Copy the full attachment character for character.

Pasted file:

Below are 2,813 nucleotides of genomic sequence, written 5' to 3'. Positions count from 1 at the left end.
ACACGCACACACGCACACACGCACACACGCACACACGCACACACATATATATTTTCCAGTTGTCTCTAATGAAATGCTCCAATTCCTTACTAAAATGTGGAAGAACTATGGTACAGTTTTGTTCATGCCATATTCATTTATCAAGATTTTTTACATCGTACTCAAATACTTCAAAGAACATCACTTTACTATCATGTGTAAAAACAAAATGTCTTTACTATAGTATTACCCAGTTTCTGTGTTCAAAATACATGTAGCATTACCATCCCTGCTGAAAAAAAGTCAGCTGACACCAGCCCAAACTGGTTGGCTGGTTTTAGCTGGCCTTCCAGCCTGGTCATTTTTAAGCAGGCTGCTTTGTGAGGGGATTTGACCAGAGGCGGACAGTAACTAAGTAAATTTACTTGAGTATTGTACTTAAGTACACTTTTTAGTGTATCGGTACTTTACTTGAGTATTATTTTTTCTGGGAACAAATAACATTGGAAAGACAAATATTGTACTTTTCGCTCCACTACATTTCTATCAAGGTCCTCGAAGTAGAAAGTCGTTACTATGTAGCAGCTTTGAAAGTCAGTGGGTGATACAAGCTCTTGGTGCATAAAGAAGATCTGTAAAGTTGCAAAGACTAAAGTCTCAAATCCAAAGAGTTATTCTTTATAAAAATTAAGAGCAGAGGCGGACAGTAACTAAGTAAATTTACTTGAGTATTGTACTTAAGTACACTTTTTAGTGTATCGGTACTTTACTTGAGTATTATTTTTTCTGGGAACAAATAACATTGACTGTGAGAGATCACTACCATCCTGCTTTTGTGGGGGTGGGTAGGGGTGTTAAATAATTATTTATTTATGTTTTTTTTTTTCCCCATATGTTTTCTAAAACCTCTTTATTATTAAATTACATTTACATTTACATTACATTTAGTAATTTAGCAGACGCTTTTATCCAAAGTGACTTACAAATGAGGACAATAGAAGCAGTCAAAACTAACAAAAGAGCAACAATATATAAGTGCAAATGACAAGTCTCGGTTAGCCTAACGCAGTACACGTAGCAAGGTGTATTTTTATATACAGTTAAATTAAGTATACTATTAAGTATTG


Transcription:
Below are 2,813 nucleotides of genomic sequence, written 5' to 3'. Positions count from 1 at the left end.
ACACGCACACACGCACACACGCACACACGCACACACGCACACACATATATATTTTCCAGTTGTCTCTAATGAAATGCTCCAATTCCTTACTAAAATGTGGAAGAACTATGGTACAGTTTTGTTCATGCCATATTCATTTATCAAGATTTTTTACATCGTACTCAAATACTTCAAAGAACATCACTTTACTATCATGTGTAAAAACAAAATGTCTTTACTATAGTATTACCCAGTTTCTGTGTTCAAAATACATGTAGCATTACCATCCCTGCTGAAAAAAAGTCAGCTGACACCAGCCCAAACTGGTTGGCTGGTTTTAGCTGGCCTTCCAGCCTGGTCATTTTTAAGCAGGCTGCTTTGTGAGGGGATTTGACCAGAGGCGGACAGTAACTAAGTAAATTTACTTGAGTATTGTACTTAAGTACACTTTTTAGTGTATCGGTACTTTACTTGAGTATTATTTTTTCTGGGAACAAATAACATTGGAAAGACAAATATTGTACTTTTCGCTCCACTACATTTCTATCAAGGTCCTCGAAGTAGAAAGTCGTTACTATGTAGCAGCTTTGAAAGTCAGTGGGTGATACAAGCTCTTGGTGCATAAAGAAGATCTGTAAAGTTGCAAAGACTAAAGTCTCAAATCCAAAGAGTTATTCTTTATAAAAATTAAGAGCAGAGGCGGACAGTAACTAAGTAAATTTACTTGAGTATTGTACTTAAGTACACTTTTTAGTGTATCGGTACTTTACTTGAGTATTATTTTTTCTGGGAACAAATAACATTGACTGTGAGAGATCACTACCATCCTGCTTTTGTGGGGGTGGGTAGGGGTGTTAAATAATTATTTATTTATGTTTTTTTTTTTCCCCATATGTTTTCTAAAACCTCTTTATTATTAAATTACATTTACATTTACATTACATTTAGTAATTTAGCAGACGCTTTTATCCAAAGTGACTTACAAATGAGGACAATAGAAGCAGTCAAAACTAACAAAAGAGCAACAATATATAAGTGCAAATGACAAGTCTCGGTTAGCCTAACGCAGTACACGTAGCAAGGTGTATTTTTATATACAGTTAAATTAAGTATACTATTAAGTATTG